Besides, if either were true, then how could anyone diet? I mean, didnt we all used to eat all that junk? I know I used to eat it every meal, am I lost forever?
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Old 01-17-2009, 05:57 AM   #6
Mike ODonnell
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If one bad night of eating and drinking with a big insulin spike ruins your cells for a lifetime.....I should be about 500lbs right now after all the damage from college.
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Old 03-09-2009, 12:00 PM   #7
Patrick Yeung
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I know this is kind of old, but thought maybe this would interest people.

Lower I.Q. Scores Among Children of Older Fathers
http://www.nytimes.com/2009/03/10/he...tml?ref=health

Talked about how children with older fathers scored lower on all cognitive tests, and showed much higher risk of schizophrenia and autism than those of younger fathers.

Also showed children of older mothers had better scores.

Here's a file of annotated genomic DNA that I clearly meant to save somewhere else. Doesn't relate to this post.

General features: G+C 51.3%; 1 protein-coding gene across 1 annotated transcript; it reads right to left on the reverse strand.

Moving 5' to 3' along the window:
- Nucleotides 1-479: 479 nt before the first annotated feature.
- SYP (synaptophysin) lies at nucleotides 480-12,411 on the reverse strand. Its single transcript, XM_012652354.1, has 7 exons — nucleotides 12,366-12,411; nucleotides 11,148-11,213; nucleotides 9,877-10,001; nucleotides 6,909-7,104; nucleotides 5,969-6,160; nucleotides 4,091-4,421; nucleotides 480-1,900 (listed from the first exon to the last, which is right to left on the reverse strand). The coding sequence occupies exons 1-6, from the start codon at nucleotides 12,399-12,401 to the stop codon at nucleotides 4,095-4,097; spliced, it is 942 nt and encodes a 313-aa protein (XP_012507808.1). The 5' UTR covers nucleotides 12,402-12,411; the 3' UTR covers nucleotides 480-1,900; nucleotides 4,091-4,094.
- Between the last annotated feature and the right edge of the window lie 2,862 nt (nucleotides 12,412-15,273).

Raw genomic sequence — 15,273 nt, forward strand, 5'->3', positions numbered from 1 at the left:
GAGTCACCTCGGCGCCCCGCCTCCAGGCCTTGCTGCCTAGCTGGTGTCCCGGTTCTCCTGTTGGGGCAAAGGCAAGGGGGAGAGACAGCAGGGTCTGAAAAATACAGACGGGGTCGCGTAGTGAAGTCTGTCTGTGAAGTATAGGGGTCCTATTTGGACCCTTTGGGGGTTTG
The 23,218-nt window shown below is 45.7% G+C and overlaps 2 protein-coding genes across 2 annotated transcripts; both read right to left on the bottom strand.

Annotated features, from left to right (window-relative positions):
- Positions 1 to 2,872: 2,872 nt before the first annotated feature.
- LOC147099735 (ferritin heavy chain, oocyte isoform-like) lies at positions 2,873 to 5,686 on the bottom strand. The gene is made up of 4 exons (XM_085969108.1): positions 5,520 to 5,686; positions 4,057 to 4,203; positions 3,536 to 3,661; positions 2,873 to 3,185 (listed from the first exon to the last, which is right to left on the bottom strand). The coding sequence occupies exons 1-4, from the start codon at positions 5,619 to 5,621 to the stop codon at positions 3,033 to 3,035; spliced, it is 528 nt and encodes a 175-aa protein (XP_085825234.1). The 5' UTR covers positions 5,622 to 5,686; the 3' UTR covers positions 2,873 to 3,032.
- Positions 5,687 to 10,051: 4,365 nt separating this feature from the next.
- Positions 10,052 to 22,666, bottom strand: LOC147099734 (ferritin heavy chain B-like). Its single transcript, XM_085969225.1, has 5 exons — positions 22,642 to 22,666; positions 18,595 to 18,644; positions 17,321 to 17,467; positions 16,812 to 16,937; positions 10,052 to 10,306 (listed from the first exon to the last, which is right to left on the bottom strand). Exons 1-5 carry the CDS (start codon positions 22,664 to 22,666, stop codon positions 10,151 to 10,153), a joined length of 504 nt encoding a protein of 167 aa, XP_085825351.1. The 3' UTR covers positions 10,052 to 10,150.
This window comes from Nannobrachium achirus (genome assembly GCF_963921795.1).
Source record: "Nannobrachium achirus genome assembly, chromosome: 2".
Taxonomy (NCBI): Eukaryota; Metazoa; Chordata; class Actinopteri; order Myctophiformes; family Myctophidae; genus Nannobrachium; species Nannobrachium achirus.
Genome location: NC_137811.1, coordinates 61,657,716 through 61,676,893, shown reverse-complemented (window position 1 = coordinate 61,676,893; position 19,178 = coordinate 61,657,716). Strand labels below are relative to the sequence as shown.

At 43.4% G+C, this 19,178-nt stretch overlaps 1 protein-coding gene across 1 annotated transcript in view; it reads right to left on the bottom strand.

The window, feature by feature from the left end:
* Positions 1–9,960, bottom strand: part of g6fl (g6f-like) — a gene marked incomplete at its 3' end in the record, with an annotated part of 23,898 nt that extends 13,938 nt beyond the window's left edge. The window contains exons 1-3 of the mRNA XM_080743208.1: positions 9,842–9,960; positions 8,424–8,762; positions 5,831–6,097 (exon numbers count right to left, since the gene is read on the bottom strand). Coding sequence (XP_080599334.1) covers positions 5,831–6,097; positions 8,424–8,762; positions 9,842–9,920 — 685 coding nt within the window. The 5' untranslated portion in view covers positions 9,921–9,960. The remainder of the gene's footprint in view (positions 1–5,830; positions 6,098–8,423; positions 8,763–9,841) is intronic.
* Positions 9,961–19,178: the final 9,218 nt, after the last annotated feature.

Whats crazy though, was that it was a linear progression in the case of dads. I wonder why that is, and if it has anything to do with this (genetic degredation), or more the nurture side.
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Old 10-13-2009, 12:41 PM   #8
Craig Van De Walker
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I vote both nature and nurture. Nurture from the older mother vs a potentially less well equipped younger mother.

Nature in that the women who have children with older men may not on the average be as intelligent as the women who have children with same age men. I say this because a 60 year old women is not normally able to have children so a 60 year old man must be having children with a significantly younger woman.

Without adjusting for the mother and father's IQ I don't think this is a very valid observation.

I know this is anecdotal but the only women I know who had children late in life were well educated and appeared intelligent.